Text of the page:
Authors of the Month: Maria Viera and Tom BlomquistPublished: March 17, 2014
Eye of the Storm: Directing for Film, Television and Emerging Media
Maria Viera, professor emerita, Theatre Arts, and Tom Blomquist, associate professor, Film and Electronic Arts
Published in 2013 by Kendall Hunt, this 284-page textbook presents a fresh approach to directing instruction. Going beyond the so-called “nuts and bolts” aspects of the director’s role, Storm is designed to help media artists understand the subtle processes of successful collaboration with key creative team members. “What this book is about is collaboration,” Viera explained. “Other books on direction tended to deal with production management details, cameras and lenses. This book is about how a director actually deals with screenwriters or cinematographers or editors in the real world. This is not the auteur theory.” Blomquist added, “Being a director is as much about conflict resolution and motivating people effectively as it is being an artist. We have tried to demonstrate to our readers that having strong people skills are vital to a director and that’s just not something that is taught in most film schools.” But the text goes on to deal with emerging media by explaining the new terminology that accompanies it. “Most other books on direction do not address episodic television, reality TV or voice direction. They assume that everyone is going to make theatrical feature films. In the first five years of a filmmaker’s career, they need to know the terms and practices used by the industry so that they are not caught unprepared,” Viera said. The authors felt that many other books dealing with direction lacked practical advice about working with actors. “We felt there was a need for that,” she said. “When most famous directors write their books, they tell anecdotes. But this text offers its readers the terms and techniques that they really need to work with actors. The first thing we suggest is that would-be directors take an acting class. It is an easy way for directors to learn the basic terminology that actors use.” Other chapters address such topics as casting, rehearsal and set performance. “Another special quality to this book is its chapter on script analysis which I based on my background in theater,” she said. “Film students can get carried away with lights and equipment, as if they are the most important tools for a director. This book offers filmmakers the chance to see the field in detail. It takes the best practices of theater and adapts them to film.”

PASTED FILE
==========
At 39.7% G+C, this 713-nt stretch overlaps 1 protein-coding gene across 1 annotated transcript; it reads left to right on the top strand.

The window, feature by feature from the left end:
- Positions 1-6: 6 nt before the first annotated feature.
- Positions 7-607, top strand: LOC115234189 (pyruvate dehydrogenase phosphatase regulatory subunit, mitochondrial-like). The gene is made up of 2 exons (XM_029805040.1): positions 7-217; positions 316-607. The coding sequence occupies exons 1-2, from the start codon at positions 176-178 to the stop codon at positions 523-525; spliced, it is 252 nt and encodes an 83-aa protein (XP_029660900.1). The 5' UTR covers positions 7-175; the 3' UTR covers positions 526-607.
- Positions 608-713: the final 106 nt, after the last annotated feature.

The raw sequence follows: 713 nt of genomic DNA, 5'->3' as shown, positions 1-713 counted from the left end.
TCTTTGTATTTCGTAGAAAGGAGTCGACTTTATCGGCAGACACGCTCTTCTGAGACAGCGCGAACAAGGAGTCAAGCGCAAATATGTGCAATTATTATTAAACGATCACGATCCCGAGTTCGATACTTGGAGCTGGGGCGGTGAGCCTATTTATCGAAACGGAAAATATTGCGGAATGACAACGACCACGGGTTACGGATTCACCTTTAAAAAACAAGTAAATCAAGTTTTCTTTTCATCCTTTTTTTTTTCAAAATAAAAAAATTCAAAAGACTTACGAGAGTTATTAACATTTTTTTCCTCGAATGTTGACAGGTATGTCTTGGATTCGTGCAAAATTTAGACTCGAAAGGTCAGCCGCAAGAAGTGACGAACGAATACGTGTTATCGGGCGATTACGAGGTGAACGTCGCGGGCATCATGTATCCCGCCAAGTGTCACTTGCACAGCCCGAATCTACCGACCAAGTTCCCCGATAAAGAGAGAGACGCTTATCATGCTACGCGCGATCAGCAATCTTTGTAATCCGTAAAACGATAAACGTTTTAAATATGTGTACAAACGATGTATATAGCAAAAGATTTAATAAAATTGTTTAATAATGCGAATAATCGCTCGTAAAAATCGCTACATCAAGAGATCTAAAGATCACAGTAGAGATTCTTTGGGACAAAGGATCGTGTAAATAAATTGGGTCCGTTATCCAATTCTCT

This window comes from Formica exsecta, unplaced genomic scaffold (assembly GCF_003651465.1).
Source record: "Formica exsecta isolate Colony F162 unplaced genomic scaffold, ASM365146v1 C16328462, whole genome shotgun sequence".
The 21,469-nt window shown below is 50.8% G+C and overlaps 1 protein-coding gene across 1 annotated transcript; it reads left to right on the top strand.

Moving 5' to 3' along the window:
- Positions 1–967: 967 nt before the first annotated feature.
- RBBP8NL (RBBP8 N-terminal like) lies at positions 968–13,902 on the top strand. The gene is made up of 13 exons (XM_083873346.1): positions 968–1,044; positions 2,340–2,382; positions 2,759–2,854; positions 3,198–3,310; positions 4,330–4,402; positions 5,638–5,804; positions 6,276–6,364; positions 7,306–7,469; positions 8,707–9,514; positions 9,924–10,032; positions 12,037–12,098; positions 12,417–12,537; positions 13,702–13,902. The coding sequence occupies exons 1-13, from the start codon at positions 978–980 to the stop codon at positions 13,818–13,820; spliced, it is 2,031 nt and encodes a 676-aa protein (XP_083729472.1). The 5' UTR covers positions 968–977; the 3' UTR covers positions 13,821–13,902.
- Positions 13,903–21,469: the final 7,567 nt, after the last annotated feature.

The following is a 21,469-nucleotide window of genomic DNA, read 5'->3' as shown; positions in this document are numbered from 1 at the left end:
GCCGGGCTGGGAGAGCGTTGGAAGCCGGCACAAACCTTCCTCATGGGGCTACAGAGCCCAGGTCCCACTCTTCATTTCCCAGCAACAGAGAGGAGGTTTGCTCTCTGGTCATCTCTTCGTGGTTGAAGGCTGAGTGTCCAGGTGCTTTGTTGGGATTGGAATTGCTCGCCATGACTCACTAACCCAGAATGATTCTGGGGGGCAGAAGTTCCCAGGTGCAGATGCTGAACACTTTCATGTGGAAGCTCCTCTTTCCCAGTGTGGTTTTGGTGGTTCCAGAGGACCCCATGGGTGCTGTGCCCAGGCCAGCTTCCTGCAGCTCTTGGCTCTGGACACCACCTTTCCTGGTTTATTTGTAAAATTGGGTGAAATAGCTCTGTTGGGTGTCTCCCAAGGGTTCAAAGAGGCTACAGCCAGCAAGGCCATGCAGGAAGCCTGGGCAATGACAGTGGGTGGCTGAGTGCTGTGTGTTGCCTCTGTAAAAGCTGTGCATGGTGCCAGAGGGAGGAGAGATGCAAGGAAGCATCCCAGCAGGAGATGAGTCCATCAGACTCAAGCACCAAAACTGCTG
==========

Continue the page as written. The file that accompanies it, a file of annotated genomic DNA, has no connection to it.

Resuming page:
The advent of the new communication technology has gone a long way toward the democratization of the arts, she believes. Blomquist, who is also an active member of the Directors Guild of America, agrees. “We have included quotes from top craft experts that are surprisingly candid about what they do and how they do it. Some of their advice goes against some popular film school mythology.” “The strongest message in this book is how to assemble and work with a creative team,” Viera said. Blomquist pointed out, “Actors and crew members are not going to follow a director to the ends of the earth simply because he or she has the title of director. Loyalty like that has to be earned throughout the prep process and then one shot at a time on the set. Too many students and aspiring directors learn that lesson the hard way.” Viera first joined the university in 1984 after earning her doctorate from USC. She retired in 2013. Blomquist earned his B.S. from Southern Illinois University and began his teaching career after many years in the entertainment industry. He also has taught at USC, the American Film Institute and Chapman University.